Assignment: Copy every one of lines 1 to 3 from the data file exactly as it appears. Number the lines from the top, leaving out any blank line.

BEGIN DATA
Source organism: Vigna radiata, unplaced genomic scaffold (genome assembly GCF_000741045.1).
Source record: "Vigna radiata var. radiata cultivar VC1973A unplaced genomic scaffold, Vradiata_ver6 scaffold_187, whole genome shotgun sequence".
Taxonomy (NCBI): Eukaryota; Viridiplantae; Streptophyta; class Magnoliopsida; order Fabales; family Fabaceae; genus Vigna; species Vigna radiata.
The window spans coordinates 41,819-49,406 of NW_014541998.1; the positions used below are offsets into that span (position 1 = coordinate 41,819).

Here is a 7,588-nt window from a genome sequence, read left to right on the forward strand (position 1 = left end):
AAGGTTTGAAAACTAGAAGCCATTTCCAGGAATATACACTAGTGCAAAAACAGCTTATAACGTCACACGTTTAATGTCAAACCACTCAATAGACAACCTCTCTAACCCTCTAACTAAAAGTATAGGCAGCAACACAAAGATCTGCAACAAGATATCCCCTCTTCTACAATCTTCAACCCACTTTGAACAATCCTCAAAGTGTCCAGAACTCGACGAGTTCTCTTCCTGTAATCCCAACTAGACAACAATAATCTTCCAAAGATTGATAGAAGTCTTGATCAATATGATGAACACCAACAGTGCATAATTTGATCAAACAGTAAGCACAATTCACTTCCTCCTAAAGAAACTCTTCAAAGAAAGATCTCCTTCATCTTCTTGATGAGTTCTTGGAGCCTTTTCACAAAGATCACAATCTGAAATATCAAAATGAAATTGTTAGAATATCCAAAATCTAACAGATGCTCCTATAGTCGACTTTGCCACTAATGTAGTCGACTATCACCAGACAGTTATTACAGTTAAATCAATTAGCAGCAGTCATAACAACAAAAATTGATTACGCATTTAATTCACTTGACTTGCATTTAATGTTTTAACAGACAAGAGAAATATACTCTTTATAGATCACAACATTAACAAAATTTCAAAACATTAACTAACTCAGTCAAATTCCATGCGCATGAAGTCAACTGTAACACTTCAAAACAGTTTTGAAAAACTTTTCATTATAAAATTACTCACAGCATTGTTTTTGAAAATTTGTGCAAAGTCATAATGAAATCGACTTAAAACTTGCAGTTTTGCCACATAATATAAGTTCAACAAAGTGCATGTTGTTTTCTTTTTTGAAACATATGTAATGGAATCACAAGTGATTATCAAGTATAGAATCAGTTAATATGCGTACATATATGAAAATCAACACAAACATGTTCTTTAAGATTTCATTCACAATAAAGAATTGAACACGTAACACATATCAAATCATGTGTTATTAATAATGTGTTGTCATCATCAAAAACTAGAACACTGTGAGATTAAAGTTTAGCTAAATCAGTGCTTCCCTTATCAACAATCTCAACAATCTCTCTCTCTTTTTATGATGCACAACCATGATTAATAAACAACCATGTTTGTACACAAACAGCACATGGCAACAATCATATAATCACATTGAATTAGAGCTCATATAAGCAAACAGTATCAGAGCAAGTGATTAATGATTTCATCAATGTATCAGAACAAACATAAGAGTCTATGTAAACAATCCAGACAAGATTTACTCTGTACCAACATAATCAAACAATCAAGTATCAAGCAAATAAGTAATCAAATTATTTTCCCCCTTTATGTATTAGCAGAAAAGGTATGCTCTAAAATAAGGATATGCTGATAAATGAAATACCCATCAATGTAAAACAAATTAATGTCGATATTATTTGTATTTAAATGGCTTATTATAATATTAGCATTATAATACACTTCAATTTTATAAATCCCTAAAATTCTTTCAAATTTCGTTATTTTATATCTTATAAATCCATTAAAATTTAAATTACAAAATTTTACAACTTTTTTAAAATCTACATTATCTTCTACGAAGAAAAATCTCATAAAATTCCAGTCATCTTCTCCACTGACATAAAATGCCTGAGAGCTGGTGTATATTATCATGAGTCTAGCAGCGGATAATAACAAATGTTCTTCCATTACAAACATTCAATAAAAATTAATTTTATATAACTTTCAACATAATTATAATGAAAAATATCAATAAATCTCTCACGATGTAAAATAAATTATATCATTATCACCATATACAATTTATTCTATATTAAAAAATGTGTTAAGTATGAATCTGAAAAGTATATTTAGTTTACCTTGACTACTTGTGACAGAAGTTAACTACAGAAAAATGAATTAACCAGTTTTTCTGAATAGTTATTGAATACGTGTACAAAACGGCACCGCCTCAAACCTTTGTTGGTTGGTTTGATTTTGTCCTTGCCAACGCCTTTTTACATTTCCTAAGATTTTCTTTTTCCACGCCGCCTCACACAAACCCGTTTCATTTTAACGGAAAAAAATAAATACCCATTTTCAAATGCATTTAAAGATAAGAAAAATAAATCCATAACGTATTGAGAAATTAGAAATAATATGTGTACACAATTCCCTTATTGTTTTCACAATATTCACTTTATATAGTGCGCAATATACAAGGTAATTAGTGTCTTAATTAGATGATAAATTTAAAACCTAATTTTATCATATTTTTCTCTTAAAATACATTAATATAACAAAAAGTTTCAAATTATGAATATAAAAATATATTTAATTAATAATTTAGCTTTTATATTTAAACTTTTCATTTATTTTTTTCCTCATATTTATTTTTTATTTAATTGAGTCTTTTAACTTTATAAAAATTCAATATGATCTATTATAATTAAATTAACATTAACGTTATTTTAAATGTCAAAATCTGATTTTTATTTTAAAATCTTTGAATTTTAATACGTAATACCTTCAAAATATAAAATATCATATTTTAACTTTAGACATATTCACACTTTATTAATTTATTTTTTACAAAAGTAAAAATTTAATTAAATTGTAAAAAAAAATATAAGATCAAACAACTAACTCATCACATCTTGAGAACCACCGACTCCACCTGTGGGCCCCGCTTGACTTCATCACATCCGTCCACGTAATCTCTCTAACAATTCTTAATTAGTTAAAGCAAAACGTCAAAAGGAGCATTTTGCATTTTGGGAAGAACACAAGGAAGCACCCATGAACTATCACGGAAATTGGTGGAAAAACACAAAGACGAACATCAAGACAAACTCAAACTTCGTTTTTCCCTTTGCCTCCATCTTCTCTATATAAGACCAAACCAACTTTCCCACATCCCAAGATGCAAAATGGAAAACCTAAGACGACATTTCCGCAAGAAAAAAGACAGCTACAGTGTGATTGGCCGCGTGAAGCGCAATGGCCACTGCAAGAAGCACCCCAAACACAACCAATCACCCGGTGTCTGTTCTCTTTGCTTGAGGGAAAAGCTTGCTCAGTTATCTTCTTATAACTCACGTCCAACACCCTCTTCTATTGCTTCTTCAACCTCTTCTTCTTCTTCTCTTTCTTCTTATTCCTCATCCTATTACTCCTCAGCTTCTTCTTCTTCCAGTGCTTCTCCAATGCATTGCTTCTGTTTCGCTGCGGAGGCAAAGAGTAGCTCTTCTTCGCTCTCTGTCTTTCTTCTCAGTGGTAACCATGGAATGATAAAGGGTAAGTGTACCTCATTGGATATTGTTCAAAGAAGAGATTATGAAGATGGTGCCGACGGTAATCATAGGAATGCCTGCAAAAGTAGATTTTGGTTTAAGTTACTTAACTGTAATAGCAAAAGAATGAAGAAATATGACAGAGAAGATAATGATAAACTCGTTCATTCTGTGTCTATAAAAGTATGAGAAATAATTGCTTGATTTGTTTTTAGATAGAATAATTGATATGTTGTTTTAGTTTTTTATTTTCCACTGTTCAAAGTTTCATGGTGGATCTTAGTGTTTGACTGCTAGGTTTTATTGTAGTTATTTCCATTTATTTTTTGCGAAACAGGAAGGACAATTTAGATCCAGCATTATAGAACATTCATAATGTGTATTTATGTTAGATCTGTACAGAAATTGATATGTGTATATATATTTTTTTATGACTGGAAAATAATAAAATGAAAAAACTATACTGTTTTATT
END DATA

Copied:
Source organism: Vigna radiata, unplaced genomic scaffold (genome assembly GCF_000741045.1).
Source record: "Vigna radiata var. radiata cultivar VC1973A unplaced genomic scaffold, Vradiata_ver6 scaffold_187, whole genome shotgun sequence".
Taxonomy (NCBI): Eukaryota; Viridiplantae; Streptophyta; class Magnoliopsida; order Fabales; family Fabaceae; genus Vigna; species Vigna radiata.